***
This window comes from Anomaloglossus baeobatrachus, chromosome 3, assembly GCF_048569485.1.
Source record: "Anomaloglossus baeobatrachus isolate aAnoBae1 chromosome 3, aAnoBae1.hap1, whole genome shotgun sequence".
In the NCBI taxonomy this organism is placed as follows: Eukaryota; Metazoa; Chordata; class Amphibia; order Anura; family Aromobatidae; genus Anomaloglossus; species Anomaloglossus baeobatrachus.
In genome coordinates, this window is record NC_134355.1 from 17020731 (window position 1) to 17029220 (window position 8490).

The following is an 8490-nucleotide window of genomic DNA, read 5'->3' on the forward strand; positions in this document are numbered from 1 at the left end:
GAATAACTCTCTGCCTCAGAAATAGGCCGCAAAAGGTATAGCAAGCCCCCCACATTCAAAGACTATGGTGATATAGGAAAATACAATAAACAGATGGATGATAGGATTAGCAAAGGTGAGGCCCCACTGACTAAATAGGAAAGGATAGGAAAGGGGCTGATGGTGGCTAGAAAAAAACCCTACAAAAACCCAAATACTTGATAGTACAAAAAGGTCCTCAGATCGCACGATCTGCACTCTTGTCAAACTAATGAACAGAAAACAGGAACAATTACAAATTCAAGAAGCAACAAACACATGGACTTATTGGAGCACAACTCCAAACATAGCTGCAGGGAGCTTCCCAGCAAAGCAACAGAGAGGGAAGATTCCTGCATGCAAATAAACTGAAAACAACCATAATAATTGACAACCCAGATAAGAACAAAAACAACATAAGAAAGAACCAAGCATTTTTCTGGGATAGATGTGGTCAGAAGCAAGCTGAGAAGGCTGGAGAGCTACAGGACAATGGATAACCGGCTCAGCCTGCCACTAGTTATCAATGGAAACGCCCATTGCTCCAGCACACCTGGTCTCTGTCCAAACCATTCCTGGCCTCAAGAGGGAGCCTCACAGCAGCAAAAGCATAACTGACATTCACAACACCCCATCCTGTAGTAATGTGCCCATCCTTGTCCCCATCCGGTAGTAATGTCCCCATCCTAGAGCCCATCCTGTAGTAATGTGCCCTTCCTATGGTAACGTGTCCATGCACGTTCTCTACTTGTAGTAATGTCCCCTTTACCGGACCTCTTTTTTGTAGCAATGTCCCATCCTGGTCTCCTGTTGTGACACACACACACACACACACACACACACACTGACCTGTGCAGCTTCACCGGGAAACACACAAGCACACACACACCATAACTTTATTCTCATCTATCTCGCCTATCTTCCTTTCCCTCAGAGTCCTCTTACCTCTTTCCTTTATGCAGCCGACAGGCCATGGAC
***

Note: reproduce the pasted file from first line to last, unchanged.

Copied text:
This window comes from Anomaloglossus baeobatrachus, chromosome 3, assembly GCF_048569485.1.
Source record: "Anomaloglossus baeobatrachus isolate aAnoBae1 chromosome 3, aAnoBae1.hap1, whole genome shotgun sequence".
In the NCBI taxonomy this organism is placed as follows: Eukaryota; Metazoa; Chordata; class Amphibia; order Anura; family Aromobatidae; genus Anomaloglossus; species Anomaloglossus baeobatrachus.
In genome coordinates, this window is record NC_134355.1 from 17020731 (window position 1) to 17029220 (window position 8490).

The following is an 8490-nucleotide window of genomic DNA, read 5'->3' on the forward strand; positions in this document are numbered from 1 at the left end:
GAATAACTCTCTGCCTCAGAAATAGGCCGCAAAAGGTATAGCAAGCCCCCCACATTCAAAGACTATGGTGATATAGGAAAATACAATAAACAGATGGATGATAGGATTAGCAAAGGTGAGGCCCCACTGACTAAATAGGAAAGGATAGGAAAGGGGCTGATGGTGGCTAGAAAAAAACCCTACAAAAACCCAAATACTTGATAGTACAAAAAGGTCCTCAGATCGCACGATCTGCACTCTTGTCAAACTAATGAACAGAAAACAGGAACAATTACAAATTCAAGAAGCAACAAACACATGGACTTATTGGAGCACAACTCCAAACATAGCTGCAGGGAGCTTCCCAGCAAAGCAACAGAGAGGGAAGATTCCTGCATGCAAATAAACTGAAAACAACCATAATAATTGACAACCCAGATAAGAACAAAAACAACATAAGAAAGAACCAAGCATTTTTCTGGGATAGATGTGGTCAGAAGCAAGCTGAGAAGGCTGGAGAGCTACAGGACAATGGATAACCGGCTCAGCCTGCCACTAGTTATCAATGGAAACGCCCATTGCTCCAGCACACCTGGTCTCTGTCCAAACCATTCCTGGCCTCAAGAGGGAGCCTCACAGCAGCAAAAGCATAACTGACATTCACAACACCCCATCCTGTAGTAATGTGCCCATCCTTGTCCCCATCCGGTAGTAATGTCCCCATCCTAGAGCCCATCCTGTAGTAATGTGCCCTTCCTATGGTAACGTGTCCATGCACGTTCTCTACTTGTAGTAATGTCCCCTTTACCGGACCTCTTTTTTGTAGCAATGTCCCATCCTGGTCTCCTGTTGTGACACACACACACACACACACACACACACACTGACCTGTGCAGCTTCACCGGGAAACACACAAGCACACACACACCATAACTTTATTCTCATCTATCTCGCCTATCTTCCTTTCCCTCAGAGTCCTCTTACCTCTTTCCTTTATGCAGCCGACAGGCCATGGAC